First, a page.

US unemployment rate drops in May as economy reopens
New data showed that the US unemployment rate dropped slightly in May as businesses have gradually reopened across the country, an encouraging sign for the COVID-19-battered labour market.
US employers added 2.5 million jobs in May, and the unemployment rate fell slightly to 13.3 percent, Xinhua news agency quoted the Bureau of Labor Statistics (BLS) as saying in a report on Friday.
At a White House press conference, President Donald Trump touted the new job numbers, saying that the job surge is “widespread” and the nation will go back to have the “greatest economy” in the next few months.
Earlier data showed that the unemployment rate previously soared to a record 14.7 per cent in April, as COVID-19 continues to ravage the economy.
The 10.3-percentage-point jump from March is the largest over-the-month increase since records started being kept in January 1948.
The latest jobs report showed that the unemployment rate declined by 1.4 percentage points to 13.3 per cent in May, and the number of unemployed persons fell by 2.1 million to 21 million.
“These improvements in the labor market reflected a limited resumption of economic activity that had been curtailed in March and April due to the COVID-19 pandemic and efforts to contain it,” the BLS said in the report.
“In May, employment rose sharply in leisure and hospitality, construction, education and health services, and retail trade. By contrast, employment in government continued to decline sharply.”
The report also showed that the labor force participation rate increased by 0.6 percentage point in May to 60.8 per cent, following a decrease of 2.5 percentage points in April.
Despite the improvements, the Bureau said the unemployment rate and the number of unemployed persons were up by 9.8 percentage points and 15.2 million, respectively, since February.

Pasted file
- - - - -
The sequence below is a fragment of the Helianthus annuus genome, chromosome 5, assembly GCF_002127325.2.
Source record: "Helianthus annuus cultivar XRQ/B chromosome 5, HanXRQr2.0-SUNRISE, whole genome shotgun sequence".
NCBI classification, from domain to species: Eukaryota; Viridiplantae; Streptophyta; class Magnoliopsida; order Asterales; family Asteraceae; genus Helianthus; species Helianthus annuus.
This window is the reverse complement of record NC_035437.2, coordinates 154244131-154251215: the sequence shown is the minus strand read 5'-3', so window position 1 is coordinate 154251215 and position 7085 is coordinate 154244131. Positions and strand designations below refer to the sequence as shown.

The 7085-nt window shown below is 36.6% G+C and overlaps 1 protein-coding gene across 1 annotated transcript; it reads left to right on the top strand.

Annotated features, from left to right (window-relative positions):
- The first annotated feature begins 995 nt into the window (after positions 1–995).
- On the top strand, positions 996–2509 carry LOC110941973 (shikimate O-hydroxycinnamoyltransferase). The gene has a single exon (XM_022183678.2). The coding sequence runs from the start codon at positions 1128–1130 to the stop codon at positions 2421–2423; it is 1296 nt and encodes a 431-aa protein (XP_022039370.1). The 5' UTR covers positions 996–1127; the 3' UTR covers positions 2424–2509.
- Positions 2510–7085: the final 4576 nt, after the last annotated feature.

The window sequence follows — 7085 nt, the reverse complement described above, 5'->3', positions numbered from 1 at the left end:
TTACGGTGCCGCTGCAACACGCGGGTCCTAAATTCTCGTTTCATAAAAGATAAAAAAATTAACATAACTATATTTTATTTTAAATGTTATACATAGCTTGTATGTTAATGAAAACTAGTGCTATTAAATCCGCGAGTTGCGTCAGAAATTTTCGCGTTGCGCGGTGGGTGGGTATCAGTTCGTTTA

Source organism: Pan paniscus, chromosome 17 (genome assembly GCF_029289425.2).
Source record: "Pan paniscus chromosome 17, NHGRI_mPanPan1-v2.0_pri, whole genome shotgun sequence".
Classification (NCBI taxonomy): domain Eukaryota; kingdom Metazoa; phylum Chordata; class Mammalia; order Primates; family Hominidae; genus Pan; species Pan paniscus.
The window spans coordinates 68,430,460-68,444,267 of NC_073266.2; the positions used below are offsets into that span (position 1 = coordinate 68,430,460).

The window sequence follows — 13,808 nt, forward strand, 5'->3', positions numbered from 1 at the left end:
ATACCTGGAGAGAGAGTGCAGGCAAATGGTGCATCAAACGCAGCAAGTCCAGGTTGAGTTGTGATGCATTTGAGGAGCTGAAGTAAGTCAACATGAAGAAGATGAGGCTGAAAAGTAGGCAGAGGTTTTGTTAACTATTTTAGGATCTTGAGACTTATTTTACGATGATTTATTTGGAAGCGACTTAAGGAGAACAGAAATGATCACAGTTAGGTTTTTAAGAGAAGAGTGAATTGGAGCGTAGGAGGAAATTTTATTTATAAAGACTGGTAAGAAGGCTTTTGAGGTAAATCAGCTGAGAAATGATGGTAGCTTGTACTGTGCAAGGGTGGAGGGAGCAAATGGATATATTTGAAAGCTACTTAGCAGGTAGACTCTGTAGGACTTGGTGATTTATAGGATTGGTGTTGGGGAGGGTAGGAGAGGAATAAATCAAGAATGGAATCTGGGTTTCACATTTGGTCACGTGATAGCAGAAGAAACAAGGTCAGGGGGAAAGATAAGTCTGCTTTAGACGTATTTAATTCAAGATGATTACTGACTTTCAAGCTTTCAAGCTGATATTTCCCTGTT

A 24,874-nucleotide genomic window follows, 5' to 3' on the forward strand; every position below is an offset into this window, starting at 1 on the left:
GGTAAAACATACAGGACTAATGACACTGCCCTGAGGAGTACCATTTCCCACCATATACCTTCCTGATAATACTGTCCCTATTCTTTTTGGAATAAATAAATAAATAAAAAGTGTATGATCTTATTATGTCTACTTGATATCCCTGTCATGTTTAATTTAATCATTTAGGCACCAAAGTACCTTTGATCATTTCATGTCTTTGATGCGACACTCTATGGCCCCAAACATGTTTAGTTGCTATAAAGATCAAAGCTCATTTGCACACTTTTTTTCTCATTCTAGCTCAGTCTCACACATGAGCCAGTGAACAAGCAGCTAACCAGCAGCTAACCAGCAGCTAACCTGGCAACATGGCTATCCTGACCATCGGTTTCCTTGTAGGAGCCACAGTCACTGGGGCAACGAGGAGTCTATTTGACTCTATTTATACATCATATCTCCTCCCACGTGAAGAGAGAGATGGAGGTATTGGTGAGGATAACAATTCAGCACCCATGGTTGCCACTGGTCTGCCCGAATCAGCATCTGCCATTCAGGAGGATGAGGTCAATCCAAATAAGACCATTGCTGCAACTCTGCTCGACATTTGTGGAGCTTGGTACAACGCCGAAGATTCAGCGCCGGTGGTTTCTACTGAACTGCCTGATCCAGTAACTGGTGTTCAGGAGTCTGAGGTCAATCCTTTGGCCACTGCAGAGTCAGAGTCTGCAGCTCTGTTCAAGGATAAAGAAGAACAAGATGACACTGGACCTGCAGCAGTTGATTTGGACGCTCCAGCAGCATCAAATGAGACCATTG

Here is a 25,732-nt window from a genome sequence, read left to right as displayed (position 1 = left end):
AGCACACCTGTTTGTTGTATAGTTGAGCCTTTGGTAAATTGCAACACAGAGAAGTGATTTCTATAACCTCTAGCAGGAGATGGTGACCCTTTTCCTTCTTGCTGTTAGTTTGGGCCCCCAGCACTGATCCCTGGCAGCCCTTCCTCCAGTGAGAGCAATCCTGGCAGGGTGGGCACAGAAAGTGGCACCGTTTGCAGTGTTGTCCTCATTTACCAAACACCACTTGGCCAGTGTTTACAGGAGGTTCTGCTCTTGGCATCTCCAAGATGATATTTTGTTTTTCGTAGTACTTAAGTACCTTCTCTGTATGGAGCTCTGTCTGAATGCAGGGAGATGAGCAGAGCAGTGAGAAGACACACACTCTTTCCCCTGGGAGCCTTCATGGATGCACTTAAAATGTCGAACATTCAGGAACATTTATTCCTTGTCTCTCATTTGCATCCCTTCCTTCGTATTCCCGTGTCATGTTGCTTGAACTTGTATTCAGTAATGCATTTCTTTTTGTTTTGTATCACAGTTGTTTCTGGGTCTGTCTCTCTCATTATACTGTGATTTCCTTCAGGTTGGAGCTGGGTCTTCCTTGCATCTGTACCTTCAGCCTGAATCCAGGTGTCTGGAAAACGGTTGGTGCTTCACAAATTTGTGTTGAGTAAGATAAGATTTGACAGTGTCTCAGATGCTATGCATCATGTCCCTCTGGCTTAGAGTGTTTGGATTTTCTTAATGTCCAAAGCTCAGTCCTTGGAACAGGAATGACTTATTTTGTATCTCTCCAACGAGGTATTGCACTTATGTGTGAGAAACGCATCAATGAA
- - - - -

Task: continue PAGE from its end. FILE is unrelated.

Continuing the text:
Since late April, many US states have started to reopen their economies, allowing certain non-essential businesses to operate under social distancing guidelines.
As of late May, all US states had been in some phase of reopening.
Manufacturing and services industries are also seeing signs of improvement, though at low levels.
The Purchasing Managers’ Index (PMI) stood at 43.1 per cent in May, up 1.6 percentage points from the April reading, indicating a manufacturing contraction for the third straight month, the Institute for Supply Management (ISM) reported earlier this week.
The services sector contracted for the second straight month in May despite the gradual reopening, the ISM reported. The non-manufacturing index registered 45.4 per cent, 3.6 percentage points higher than the April reading.
Meanwhile, nationwide protests triggered by the death of George Floyd, an unarmed black man, have caused chaos in some cities as violence erupted between police and protesters, adding uncertainty to reopening efforts.
According to a recent projection by the Atlanta Federal Reserve, the second-quarter GDP will plunge by 52.8 per cent at an annualized rate.
It anticipated personal consumption expenditures, which make up about two thirds of the nation’s GDP, to fall 58.1 per cent in the quarter.